Some exciting news to begin this month’s post: I passed my helicopter skills test!!!!! (Do you think that’s enough exclamation marks?!) As regular readers of this blog will know, I’ve been training for just over a year, and it was the best feeling ever to get through the demanding final test and qualify as a helicopter pilot. Here I am pictured with lovely examiner Richard after my test.
I’m just waiting for my licence to come back from the CAA so I can start using it! I’ve not done a proper heli training post since my first solo in August, so I’ll write a separate post soon with lots more about the hard work I’ve been doing since then, for those of you who are interested. In the meantime, I’ve already started the ground school for my type rating conversion course to the R44 (pictured in the photo below – the more powerful four-seat version of the helicopter I’ve been training on), so I’m looking forward to starting the flight training for that.
I’ve done quite a bit of helicopter and fixed wing flying this month, but a highlight (apart from my skills test pass, obviously!) was going on a wonderful trip down to the Dorset coast with my Heli Air friends. We flew in two helicopters to Knoll House Hotel in Studland Bay.
The hotel was once a favourite haunt of Enid Blyton, who apparently stayed there several times a year and took inspiration from the area for writing The Famous Five (much-loved books of my childhood).
Also on a flying note, there was an airshow near us this month, and I managed to drive out and park in a layby (don’t judge me) to catch some of the displays. I saw a Spitfire…
…but most memorably, I got up early to see the mass ascent of hot air balloons, which was breathtaking. There’s something so surreal and whimsical about balloons (hence why I have one in the artwork for this blog!).
After a generally poor winter weather-wise, it’s been great to enjoy a couple of heatwaves this month, which has meant lots more time in the garden than is usual for May. The barbecue has been getting lots of action, and the wisteria has been simply divine. I’ve spotted lots of wonderful wisteria out and about, too, with Charlbury sporting some of the best.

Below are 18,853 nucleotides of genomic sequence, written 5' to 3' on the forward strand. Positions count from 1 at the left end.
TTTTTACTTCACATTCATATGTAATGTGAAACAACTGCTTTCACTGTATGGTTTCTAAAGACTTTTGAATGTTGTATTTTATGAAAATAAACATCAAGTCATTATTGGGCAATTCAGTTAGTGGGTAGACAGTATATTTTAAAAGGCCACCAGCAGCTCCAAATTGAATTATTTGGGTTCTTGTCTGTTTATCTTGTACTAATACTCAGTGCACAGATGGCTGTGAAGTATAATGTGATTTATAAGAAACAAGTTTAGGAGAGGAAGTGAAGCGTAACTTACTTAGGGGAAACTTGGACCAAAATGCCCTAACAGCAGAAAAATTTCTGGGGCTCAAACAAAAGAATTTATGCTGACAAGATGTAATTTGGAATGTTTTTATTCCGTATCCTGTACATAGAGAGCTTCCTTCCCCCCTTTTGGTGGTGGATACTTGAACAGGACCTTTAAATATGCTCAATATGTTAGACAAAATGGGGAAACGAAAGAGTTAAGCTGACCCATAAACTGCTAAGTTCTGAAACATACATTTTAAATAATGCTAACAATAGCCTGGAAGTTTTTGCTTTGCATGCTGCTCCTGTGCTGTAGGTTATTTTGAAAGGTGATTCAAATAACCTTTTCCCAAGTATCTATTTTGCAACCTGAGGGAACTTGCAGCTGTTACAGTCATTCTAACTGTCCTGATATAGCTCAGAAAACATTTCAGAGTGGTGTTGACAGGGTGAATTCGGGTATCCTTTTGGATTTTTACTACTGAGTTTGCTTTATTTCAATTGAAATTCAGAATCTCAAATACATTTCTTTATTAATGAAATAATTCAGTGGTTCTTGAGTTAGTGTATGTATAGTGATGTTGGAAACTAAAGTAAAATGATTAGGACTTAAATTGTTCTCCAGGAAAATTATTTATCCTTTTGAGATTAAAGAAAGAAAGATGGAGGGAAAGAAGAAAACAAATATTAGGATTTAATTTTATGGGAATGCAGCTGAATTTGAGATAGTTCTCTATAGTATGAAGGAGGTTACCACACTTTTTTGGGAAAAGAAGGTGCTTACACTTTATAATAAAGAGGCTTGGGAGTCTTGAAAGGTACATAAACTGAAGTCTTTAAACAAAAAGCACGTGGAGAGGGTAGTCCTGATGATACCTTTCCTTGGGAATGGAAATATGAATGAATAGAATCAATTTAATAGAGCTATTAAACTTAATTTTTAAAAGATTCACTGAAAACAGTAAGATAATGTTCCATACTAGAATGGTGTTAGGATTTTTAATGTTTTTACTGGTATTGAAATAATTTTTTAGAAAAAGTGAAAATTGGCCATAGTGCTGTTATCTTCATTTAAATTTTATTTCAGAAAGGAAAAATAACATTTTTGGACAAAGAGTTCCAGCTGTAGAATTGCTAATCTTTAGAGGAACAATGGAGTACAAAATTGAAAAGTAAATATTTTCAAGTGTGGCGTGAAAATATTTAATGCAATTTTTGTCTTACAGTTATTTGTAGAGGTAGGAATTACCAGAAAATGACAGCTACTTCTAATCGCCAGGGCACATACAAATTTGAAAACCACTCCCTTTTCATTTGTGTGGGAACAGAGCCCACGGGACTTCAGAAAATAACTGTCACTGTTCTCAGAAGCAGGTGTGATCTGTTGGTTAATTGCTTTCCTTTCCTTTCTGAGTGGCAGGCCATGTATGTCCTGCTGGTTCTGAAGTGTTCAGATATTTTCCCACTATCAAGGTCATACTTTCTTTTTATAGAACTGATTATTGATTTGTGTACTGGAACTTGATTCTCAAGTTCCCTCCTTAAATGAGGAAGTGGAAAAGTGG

My sister Helen and I had a wonderful walk from Charlbury out to the little church at Shorthampton, which was a favourite walk of mine when I lived in Charlbury.
We had a little mini picnic in the graveyard, which is the most tranquil spot you could imagine, and then we looked in on the fantastic medieval frescoes in the church, which also has delightful original box pews.
On the way home I stopped by Broadway Tower to watch the sunset.
On the subject of the Cotswolds, we had a day out that featured lunch at Hook Norton Brewery. They’ve got a lovely new restaurant there, which I’d definitely recommend checking out if you’re in the area.
The brewery still has its own shire horses, who I was delighted to meet.
We also went to Bourton-on-the-Water, which is picturesque but a little too touristy for me.
A good place to escape the crowds, it turns out, is Birdland, where you’ll find a wonderful array of birds, the highlight of which has to be two species of penguin…
…and two species of flamingo, the pinker of which is pictured here.
I’ll see if I can find time to write a proper post about Birdland sometime soon – it really was delightful.
I’ve been down to Oxford a couple of times this month, firstly for dinner with Helen and her boyfriend at a new Hamptons-inspired restaurant called Victor’s at the Westgate Centre. It was great, because you order small plates of different things to share, so we got to have sushi, pizza, macaroni cheese and all sorts! There’s a great view of Oxford’s dreaming spires from the new Westgate Centre, and I can’t believe what an improvement it is on the concrete monstrosity that was there before.
Helen and I also spent an idyllic afternoon down by the river watching Summer Eights, an Oxford University inter-college rowing competition. We ate ice cream, drank Pimm’s and generally had a thoroughly Oxfordy time of it.
As a nice end to the month, Helen and I went horse riding – an hour-long hack through the Cotswolds countryside. My horse was called Bob and he was very well-behaved, thankfully!
Needless to say, I’m aching after that, as I’d not ridden since the Mendip Hills trek two years ago! I’ll have to try to go more often, if I can find enough hours in the day…